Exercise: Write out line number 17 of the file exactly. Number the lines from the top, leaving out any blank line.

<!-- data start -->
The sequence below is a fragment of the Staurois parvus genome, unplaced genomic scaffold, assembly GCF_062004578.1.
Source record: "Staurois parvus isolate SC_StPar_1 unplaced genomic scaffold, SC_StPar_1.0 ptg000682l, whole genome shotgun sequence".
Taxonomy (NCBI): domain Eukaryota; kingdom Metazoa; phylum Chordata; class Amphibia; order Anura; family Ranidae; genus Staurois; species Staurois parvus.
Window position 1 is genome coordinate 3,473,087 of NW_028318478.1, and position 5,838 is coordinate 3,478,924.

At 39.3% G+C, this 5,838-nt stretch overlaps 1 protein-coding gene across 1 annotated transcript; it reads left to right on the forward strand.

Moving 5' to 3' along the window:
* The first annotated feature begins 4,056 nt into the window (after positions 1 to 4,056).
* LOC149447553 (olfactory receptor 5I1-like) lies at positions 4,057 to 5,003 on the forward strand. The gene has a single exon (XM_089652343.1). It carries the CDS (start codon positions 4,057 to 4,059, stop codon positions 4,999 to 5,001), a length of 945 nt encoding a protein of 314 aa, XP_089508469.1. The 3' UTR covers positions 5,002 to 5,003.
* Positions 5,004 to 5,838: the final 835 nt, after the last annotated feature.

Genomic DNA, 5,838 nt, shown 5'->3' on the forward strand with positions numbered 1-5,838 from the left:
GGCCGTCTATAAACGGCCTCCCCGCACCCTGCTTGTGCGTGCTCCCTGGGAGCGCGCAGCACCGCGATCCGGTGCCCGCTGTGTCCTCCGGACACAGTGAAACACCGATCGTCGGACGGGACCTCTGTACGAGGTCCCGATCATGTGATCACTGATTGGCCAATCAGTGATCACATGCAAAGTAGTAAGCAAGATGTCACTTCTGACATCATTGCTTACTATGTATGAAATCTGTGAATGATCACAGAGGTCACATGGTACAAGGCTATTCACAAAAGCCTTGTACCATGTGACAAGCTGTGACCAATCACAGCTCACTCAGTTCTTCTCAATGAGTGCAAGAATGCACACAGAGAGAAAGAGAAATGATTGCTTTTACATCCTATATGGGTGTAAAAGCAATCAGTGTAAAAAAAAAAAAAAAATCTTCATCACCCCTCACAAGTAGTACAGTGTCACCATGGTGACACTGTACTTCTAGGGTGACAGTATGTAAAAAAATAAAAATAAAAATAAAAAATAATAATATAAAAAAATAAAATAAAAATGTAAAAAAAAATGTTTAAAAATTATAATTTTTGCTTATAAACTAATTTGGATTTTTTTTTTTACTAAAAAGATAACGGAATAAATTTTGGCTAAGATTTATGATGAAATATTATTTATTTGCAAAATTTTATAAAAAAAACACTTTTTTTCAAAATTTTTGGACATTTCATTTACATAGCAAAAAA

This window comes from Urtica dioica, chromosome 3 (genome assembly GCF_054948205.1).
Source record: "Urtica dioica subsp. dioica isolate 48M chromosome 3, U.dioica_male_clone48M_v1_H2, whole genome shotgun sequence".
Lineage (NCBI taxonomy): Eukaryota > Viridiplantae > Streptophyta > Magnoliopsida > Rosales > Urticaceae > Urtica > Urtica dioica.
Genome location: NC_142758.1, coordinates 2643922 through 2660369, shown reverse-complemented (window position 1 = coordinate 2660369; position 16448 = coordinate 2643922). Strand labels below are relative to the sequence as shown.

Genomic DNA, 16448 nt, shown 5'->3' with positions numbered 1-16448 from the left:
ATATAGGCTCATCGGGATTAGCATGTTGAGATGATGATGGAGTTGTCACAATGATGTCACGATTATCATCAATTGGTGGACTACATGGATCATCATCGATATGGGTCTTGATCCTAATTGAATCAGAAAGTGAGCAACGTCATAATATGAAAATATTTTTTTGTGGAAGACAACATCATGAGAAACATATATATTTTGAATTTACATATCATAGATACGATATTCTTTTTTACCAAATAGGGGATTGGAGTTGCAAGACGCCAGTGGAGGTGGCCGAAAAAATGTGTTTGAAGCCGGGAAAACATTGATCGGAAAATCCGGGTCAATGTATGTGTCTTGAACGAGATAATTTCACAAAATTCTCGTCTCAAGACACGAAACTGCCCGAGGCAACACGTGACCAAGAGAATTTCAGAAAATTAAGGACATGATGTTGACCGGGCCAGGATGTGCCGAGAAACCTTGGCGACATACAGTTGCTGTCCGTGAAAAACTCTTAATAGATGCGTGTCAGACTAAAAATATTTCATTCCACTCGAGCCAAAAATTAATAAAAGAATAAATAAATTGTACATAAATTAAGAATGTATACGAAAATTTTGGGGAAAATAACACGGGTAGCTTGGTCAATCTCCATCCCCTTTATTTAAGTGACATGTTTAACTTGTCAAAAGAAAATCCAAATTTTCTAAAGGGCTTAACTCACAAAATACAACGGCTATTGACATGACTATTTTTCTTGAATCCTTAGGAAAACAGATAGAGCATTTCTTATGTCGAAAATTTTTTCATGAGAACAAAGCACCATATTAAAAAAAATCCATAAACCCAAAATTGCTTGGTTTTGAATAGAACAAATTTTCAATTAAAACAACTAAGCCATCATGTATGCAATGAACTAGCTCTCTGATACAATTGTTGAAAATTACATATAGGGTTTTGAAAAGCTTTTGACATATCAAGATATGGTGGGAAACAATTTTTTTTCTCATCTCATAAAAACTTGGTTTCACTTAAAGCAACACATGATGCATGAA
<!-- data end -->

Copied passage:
ATATAGGCTCATCGGGATTAGCATGTTGAGATGATGATGGAGTTGTCACAATGATGTCACGATTATCATCAATTGGTGGACTACATGGATCATCATCGATATGGGTCTTGATCCTAATTGAATCAGAAAGTGAGCAACGTCATAATATGAAAATATTTTTTTGTGGAAGACAACATCATGAGAAACATATATATTTTGAATTTACATATCATAGATACGATATTCTTTTTTACCAAATAGGGGATTGGAGTTGCAAGACGCCAGTGGAGGTGGCCGAAAAAATGTGTTTGAAGCCGGGAAAACATTGATCGGAAAATCCGGGTCAATGTATGTGTCTTGAACGAGATAATTTCACAAAATTCTCGTCTCAAGACACGAAACTGCCCGAGGCAACACGTGACCAAGAGAATTTCAGAAAATTAAGGACATGATGTTGACCGGGCCAGGATGTGCCGAGAAACCTTGGCGACATACAGTTGCTGTCCGTGAAAAACTCTTAATAGATGCGTGTCAGACTAAAAATATTTCATTCCACTCGAGCCAAAAATTAATAAAAGAATAAATAAATTGTACATAAATTAAGAATGTATACGAAAATTTTGGGGAAAATAACACGGGTAGCTTGGTCAATCTCCATCCCCTTTATTTAAGTGACATGTTTAACTTGTCAAAAGAAAATCCAAATTTTCTAAAGGGCTTAACTCACAAAATACAACGGCTATTGACATGACTATTTTTCTTGAATCCTTAGGAAAACAGATAGAGCATTTCTTATGTCGAAAATTTTTTCATGAGAACAAAGCACCATATTAAAAAAAATCCATAAACCCAAAATTGCTTGGTTTTGAATAGAACAAATTTTCAATTAAAACAACTAAGCCATCATGTATGCAATGAACTAGCTCTCTGATACAATTGTTGAAAATTACATATAGGGTTTTGAAAAGCTTTTGACATATCAAGATATGGTGGGAAACAATTTTTTTTCTCATCTCATAAAAACTTGGTTTCACTTAAAGCAACACATGATGCATGAA